Facebook’s role during the 2016 presidential election has come under extraordinary scrutiny in recent weeks. Most notably, attention has swirled around a Kremlin-backed troll farm’s purchase of $100,000 worth of ads on the platform during the election cycle. This came on the heels of controversies over the proliferation of "fake news" during the campaign.
But our research shows another, less discussed aspect of Facebook’s political influence was far more consequential in terms of the election outcome. The entirely routine use of Facebook by Trump’s campaign and others — a major part of the $1.1 billion of paid digital advertising during the cycle — is likely to have had far greater reach than Russian bots and fake news sites. And beyond this reach, our research reveals that firms such as Facebook, Google, and Twitter now play a much more active role in electoral politics than has been widely acknowledged.
Those companies had staff working hand in hand with Trump campaign digital staffers, according to Gary Coby, the director of advertising at the RNC and director of digital advertising and fundraising for Trump’s general election campaign. “I required that if people wanted to work with us, they needed to send bodies to us in Texas and put people on the ground because Hillary had this giant machine, well-built out with digital operations, and we're just a few guys and a big Twitter account,” he told us.
“Google, Twitter, and Facebook, we had people who were down there constantly and constantly working with us, helping us solve our problems in relation to how we're using the platforms,” he said. “If we're coming up with new ideas, bringing them into the fold to come up with ideas of how their platform could help us achieve our goals."
In light of Mark Zuckerberg’s recent announcement that Facebook will require disclosure and transparency around who creates and purchases political ads, it is worth considering the transparency of the behind-the-scenes work that enables the use of Facebook, Google, and Twitter to influence voters.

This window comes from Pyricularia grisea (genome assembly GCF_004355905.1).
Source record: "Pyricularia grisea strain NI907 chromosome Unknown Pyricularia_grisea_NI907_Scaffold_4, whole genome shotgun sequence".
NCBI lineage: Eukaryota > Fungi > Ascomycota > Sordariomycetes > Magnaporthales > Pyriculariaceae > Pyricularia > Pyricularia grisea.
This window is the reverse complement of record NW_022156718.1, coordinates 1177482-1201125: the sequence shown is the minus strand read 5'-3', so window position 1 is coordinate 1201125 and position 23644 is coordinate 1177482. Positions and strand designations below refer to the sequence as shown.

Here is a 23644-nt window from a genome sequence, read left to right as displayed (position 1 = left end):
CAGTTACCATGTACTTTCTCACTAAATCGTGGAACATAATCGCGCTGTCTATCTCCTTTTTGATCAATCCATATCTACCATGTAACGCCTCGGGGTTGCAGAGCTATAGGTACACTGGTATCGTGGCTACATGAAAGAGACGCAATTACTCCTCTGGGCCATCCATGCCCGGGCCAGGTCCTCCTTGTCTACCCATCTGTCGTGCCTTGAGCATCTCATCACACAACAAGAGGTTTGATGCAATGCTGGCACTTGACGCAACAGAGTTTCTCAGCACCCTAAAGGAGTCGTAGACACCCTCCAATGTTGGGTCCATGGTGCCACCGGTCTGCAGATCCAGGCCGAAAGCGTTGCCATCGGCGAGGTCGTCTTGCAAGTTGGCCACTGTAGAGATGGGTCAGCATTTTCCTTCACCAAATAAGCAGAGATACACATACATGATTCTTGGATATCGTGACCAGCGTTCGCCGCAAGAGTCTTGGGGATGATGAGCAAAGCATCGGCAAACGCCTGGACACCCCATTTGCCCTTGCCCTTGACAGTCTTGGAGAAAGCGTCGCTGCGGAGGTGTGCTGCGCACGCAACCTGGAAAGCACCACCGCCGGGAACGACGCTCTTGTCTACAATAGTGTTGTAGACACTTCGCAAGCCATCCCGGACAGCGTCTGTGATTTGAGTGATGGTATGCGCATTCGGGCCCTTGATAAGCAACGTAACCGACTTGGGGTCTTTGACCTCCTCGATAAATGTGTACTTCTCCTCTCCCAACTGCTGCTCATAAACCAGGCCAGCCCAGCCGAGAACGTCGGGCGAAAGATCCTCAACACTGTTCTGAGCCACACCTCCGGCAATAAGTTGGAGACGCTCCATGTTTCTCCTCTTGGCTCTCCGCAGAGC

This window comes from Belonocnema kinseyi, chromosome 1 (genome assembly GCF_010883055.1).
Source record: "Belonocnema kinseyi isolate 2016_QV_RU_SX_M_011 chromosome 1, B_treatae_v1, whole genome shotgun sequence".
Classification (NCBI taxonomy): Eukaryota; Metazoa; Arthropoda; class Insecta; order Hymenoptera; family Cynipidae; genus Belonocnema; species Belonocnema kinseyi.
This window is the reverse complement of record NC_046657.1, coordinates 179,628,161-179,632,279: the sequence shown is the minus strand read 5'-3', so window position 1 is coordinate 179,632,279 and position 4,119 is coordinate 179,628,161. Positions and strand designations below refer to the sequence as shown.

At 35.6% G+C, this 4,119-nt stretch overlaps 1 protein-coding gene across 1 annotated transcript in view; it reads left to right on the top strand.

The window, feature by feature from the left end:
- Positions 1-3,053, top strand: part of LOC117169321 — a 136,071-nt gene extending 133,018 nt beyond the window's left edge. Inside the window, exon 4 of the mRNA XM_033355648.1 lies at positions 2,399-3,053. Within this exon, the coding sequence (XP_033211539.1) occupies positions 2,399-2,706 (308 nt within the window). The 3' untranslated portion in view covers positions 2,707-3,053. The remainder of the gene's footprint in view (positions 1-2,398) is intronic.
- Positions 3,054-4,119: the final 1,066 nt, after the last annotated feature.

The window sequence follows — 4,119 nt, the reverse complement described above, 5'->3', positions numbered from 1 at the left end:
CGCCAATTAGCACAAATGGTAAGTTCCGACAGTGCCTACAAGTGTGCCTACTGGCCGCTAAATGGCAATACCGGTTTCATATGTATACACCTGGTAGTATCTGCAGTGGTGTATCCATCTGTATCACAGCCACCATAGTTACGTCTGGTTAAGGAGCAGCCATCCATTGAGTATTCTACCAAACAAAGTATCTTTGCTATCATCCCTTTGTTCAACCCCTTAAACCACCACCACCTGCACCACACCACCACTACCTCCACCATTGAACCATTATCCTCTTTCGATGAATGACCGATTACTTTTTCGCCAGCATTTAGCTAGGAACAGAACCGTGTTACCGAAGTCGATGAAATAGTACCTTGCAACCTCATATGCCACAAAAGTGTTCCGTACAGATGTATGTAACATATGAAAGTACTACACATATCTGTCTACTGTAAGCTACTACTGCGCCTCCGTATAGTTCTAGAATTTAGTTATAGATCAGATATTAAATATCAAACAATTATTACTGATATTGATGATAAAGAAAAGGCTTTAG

During and since the election, we formally interviewed dozens of staffers working on all the major 2016 campaigns, along with representatives of the big tech companies, to understand how campaigns use these platforms to reach the electorate. All of them echoed Coby’s comments that Google, Facebook, and Twitter play active roles in electoral politics.
For example, these firms offer an extensive array of campaign services — including advising campaigns on everything from the content of ads and other communications to the specific groups they might benefit most from targeting, and how best to reach them. Consider the fact that all three of these firms have dedicated partisan teams that work with campaigns. Staffers work with campaigns to guide advertising buys, boost engagement around online ads, and shepherd the use of their platforms.
One reason these firms have invested in working with campaigns is for a slice of the political ad sales market. The 2016 election alone was a $2 billion enterprise.
Technology firms and campaigns are both incentivized to work together — digital ads deliver revenue for technology companies based on engagement. This means that these firms get paid more based on higher performing ads: More click-throughs equal more revenue. For campaigns, more clicks mean greater reach and potential impact.